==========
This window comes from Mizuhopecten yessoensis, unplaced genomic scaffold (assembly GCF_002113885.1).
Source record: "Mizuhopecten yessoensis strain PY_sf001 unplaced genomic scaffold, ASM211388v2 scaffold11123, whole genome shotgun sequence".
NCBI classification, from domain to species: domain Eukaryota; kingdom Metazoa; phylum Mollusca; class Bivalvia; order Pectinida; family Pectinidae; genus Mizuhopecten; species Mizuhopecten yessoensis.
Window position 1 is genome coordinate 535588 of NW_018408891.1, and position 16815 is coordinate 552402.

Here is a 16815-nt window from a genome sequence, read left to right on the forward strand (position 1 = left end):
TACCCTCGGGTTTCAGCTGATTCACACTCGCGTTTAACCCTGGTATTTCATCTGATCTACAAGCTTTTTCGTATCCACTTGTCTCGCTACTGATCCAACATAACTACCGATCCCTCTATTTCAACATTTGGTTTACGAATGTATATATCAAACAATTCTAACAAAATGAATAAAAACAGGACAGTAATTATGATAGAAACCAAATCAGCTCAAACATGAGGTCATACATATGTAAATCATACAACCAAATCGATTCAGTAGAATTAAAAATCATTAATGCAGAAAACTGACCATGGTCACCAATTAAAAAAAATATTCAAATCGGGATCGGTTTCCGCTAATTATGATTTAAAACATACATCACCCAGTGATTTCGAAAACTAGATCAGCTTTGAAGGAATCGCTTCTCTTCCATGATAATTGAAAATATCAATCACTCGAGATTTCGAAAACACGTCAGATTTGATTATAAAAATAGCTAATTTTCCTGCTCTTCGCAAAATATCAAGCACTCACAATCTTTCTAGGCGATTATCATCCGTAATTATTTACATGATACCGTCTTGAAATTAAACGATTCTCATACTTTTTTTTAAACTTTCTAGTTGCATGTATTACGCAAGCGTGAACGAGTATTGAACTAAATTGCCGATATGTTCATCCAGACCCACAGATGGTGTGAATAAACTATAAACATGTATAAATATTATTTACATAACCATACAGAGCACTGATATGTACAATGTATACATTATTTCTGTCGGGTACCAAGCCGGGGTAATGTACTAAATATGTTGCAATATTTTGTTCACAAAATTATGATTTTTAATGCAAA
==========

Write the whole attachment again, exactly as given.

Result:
This window comes from Mizuhopecten yessoensis, unplaced genomic scaffold (assembly GCF_002113885.1).
Source record: "Mizuhopecten yessoensis strain PY_sf001 unplaced genomic scaffold, ASM211388v2 scaffold11123, whole genome shotgun sequence".
NCBI classification, from domain to species: domain Eukaryota; kingdom Metazoa; phylum Mollusca; class Bivalvia; order Pectinida; family Pectinidae; genus Mizuhopecten; species Mizuhopecten yessoensis.
Window position 1 is genome coordinate 535588 of NW_018408891.1, and position 16815 is coordinate 552402.

Here is a 16815-nt window from a genome sequence, read left to right on the forward strand (position 1 = left end):
TACCCTCGGGTTTCAGCTGATTCACACTCGCGTTTAACCCTGGTATTTCATCTGATCTACAAGCTTTTTCGTATCCACTTGTCTCGCTACTGATCCAACATAACTACCGATCCCTCTATTTCAACATTTGGTTTACGAATGTATATATCAAACAATTCTAACAAAATGAATAAAAACAGGACAGTAATTATGATAGAAACCAAATCAGCTCAAACATGAGGTCATACATATGTAAATCATACAACCAAATCGATTCAGTAGAATTAAAAATCATTAATGCAGAAAACTGACCATGGTCACCAATTAAAAAAAATATTCAAATCGGGATCGGTTTCCGCTAATTATGATTTAAAACATACATCACCCAGTGATTTCGAAAACTAGATCAGCTTTGAAGGAATCGCTTCTCTTCCATGATAATTGAAAATATCAATCACTCGAGATTTCGAAAACACGTCAGATTTGATTATAAAAATAGCTAATTTTCCTGCTCTTCGCAAAATATCAAGCACTCACAATCTTTCTAGGCGATTATCATCCGTAATTATTTACATGATACCGTCTTGAAATTAAACGATTCTCATACTTTTTTTTAAACTTTCTAGTTGCATGTATTACGCAAGCGTGAACGAGTATTGAACTAAATTGCCGATATGTTCATCCAGACCCACAGATGGTGTGAATAAACTATAAACATGTATAAATATTATTTACATAACCATACAGAGCACTGATATGTACAATGTATACATTATTTCTGTCGGGTACCAAGCCGGGGTAATGTACTAAATATGTTGCAATATTTTGTTCACAAAATTATGATTTTTAATGCAAA